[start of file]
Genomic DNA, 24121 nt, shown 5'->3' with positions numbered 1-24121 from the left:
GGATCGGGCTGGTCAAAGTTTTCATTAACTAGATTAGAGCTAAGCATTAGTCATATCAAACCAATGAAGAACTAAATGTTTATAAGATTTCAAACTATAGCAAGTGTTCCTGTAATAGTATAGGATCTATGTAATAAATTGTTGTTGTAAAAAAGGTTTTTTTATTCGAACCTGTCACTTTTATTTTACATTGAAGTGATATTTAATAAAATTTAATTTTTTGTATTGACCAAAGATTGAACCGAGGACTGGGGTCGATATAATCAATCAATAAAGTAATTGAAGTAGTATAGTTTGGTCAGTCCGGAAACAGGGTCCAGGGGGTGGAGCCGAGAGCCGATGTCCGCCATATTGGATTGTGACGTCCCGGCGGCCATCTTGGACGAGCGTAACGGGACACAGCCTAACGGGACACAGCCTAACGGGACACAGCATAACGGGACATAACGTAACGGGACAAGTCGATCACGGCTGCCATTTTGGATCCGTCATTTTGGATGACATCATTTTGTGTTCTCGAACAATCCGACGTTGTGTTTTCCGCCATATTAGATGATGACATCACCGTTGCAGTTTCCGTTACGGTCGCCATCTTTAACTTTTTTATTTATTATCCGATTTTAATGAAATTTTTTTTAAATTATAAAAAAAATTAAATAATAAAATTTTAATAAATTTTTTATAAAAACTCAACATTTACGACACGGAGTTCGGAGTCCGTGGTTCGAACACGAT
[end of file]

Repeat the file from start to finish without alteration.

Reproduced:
Genomic DNA, 24121 nt, shown 5'->3' with positions numbered 1-24121 from the left:
GGATCGGGCTGGTCAAAGTTTTCATTAACTAGATTAGAGCTAAGCATTAGTCATATCAAACCAATGAAGAACTAAATGTTTATAAGATTTCAAACTATAGCAAGTGTTCCTGTAATAGTATAGGATCTATGTAATAAATTGTTGTTGTAAAAAAGGTTTTTTTATTCGAACCTGTCACTTTTATTTTACATTGAAGTGATATTTAATAAAATTTAATTTTTTGTATTGACCAAAGATTGAACCGAGGACTGGGGTCGATATAATCAATCAATAAAGTAATTGAAGTAGTATAGTTTGGTCAGTCCGGAAACAGGGTCCAGGGGGTGGAGCCGAGAGCCGATGTCCGCCATATTGGATTGTGACGTCCCGGCGGCCATCTTGGACGAGCGTAACGGGACACAGCCTAACGGGACACAGCCTAACGGGACACAGCATAACGGGACATAACGTAACGGGACAAGTCGATCACGGCTGCCATTTTGGATCCGTCATTTTGGATGACATCATTTTGTGTTCTCGAACAATCCGACGTTGTGTTTTCCGCCATATTAGATGATGACATCACCGTTGCAGTTTCCGTTACGGTCGCCATCTTTAACTTTTTTATTTATTATCCGATTTTAATGAAATTTTTTTTAAATTATAAAAAAAATTAAATAATAAAATTTTAATAAATTTTTTATAAAAACTCAACATTTACGACACGGAGTTCGGAGTCCGTGGTTCGAACACGAT